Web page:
In a bid to limiting petroleum exports and in keeping the UN sanctions, China exported no oil products to North Korea in November, Chinese customs data showed.
China also imported no iron ore, coal or lead from North Korea in November, the second full month of the latest trade sanctions imposed by U.N.
Since June, state-run China National Petroleum Corp (CNPC) has suspended sales of gasoline and diesel to North Korea, concerned that it would not get paid for its goods.
Tensions have flared anew over North Korea’s ongoing nuclear and missile programmes, pursued in defiance of years of U.N. resolutions.
Last week, the U.N. Security Council imposed new caps on trade with North Korea, including limiting oil product shipments to just 500,000 barrels a year.
China, the main source of North Korea’s fuel, did not export any gasoline, jet fuel, diesel or fuel oil to its isolated neighbour last month, according to data from the General Administration of Customs.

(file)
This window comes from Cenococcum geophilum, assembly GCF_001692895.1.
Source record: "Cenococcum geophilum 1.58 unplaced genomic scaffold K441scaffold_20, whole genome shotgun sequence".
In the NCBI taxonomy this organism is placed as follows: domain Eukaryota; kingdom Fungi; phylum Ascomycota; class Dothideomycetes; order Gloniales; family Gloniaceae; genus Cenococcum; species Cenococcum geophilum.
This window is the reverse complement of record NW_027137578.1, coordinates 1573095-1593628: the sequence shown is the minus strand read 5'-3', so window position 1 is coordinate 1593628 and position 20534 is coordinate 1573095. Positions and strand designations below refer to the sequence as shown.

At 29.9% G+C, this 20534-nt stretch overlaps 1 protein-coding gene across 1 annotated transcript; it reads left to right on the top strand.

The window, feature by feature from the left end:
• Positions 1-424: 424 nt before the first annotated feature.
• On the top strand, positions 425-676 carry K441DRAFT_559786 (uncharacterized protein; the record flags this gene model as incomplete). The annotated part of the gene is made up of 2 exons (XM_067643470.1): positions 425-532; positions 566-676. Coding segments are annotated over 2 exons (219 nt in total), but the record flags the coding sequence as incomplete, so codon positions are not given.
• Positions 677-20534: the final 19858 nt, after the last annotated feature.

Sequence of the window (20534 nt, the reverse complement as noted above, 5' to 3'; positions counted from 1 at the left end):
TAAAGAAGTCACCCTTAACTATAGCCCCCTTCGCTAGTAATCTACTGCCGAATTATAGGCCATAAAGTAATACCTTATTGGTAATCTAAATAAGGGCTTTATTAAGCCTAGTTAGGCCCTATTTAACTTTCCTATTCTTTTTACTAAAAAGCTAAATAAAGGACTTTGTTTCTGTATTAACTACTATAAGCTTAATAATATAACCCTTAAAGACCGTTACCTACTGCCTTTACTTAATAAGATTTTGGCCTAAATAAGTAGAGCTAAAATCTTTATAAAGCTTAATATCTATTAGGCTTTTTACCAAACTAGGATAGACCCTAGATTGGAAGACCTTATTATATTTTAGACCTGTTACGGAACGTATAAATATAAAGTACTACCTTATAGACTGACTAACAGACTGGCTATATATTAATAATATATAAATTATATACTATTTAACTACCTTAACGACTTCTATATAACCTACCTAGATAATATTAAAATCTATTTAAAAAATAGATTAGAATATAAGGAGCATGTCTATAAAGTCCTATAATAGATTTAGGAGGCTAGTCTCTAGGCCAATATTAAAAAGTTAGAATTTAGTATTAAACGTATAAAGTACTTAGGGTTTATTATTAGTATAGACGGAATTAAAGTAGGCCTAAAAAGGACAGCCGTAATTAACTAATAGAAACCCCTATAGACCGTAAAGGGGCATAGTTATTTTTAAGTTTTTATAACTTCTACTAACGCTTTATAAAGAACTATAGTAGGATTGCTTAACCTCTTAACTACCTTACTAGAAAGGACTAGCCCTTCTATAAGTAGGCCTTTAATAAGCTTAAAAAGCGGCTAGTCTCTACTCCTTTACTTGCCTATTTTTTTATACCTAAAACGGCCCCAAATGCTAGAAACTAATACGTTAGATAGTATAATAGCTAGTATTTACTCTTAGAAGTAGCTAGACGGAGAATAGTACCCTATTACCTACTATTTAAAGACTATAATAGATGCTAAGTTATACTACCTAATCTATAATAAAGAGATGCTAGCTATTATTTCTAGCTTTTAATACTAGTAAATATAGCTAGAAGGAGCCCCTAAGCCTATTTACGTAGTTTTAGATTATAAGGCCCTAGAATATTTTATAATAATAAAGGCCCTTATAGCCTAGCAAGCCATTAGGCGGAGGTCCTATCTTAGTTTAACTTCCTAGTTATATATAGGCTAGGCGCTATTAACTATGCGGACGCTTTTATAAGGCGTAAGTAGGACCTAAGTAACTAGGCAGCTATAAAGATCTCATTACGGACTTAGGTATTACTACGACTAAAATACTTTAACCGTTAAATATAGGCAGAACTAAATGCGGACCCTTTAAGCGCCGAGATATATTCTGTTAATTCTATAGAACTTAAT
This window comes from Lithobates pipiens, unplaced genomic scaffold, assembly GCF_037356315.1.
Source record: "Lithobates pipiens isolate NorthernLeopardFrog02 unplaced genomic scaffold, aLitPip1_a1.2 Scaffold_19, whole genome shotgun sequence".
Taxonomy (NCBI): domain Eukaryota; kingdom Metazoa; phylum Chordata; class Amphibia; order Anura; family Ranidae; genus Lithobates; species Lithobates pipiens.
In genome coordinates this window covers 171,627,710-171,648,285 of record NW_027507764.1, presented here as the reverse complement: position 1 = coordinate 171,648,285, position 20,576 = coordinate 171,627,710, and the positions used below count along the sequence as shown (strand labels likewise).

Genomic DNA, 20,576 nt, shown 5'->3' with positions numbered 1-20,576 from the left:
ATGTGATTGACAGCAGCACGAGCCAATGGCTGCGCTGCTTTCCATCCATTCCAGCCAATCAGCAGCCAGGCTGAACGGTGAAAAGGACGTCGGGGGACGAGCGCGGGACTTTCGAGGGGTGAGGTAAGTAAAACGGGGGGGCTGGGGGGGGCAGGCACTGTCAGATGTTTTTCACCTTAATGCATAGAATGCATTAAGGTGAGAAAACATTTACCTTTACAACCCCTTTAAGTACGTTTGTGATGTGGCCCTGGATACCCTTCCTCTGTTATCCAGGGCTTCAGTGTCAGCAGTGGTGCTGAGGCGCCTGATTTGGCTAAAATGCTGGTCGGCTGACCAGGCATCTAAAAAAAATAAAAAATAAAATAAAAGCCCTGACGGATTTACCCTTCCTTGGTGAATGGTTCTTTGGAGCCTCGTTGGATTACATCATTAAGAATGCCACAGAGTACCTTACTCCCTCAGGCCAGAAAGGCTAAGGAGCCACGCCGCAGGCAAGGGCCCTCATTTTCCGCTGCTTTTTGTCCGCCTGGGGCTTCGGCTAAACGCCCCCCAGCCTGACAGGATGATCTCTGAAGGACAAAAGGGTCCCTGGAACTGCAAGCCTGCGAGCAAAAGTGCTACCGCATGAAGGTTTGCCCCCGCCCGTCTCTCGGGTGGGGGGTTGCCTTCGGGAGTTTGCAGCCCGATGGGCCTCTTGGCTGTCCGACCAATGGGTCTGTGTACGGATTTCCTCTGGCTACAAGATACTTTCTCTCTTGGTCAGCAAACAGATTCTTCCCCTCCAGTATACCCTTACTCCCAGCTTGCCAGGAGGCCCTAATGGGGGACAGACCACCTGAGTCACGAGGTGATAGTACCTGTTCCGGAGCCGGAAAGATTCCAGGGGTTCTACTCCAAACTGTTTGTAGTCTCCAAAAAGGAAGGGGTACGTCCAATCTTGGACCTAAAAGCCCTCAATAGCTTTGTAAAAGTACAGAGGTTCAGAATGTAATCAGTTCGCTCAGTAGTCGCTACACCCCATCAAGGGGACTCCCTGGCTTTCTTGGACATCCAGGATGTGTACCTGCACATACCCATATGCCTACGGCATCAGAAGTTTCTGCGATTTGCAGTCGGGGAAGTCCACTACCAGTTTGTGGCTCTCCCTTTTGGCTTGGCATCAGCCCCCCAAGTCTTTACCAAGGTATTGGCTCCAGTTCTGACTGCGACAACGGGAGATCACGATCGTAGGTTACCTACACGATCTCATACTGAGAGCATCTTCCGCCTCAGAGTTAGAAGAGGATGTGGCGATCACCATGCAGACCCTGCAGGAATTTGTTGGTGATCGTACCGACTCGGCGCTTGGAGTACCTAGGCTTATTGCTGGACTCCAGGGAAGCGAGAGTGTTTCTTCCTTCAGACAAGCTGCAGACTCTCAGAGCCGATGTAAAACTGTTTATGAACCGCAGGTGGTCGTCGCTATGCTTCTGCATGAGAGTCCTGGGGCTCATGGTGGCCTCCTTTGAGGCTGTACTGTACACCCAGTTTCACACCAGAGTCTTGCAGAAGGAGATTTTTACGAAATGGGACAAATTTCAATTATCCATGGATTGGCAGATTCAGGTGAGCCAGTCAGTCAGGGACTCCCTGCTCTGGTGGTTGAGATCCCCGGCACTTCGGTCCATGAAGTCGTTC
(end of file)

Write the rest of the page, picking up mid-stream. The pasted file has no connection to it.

November was the second straight month China exported no diesel or gasoline to North Korea. The last time China’s jet fuel shipments to Pyongyang were at zero was in February 2015.
Beijing’s move to turn off the taps completely is rare.
In March 2003, Beijing suspended oil supplies to North Korea for three days after Pyongyang fired a missile into waters between the Korean Peninsula and Japan.
However, it is unknown if China still sells crude oil to Pyongyang. Beijing has not disclosed its crude exports to North Korea for several years.
Industry sources say Beijing still supplies about 520,000 tonnes, or 3.8 million barrels, of crude a year to North Korea via an aging pipeline. That is a little more than 10,000 barrels a day, and worth about $200 million a year at current prices.
North Korea also sources some of its oil from Russia.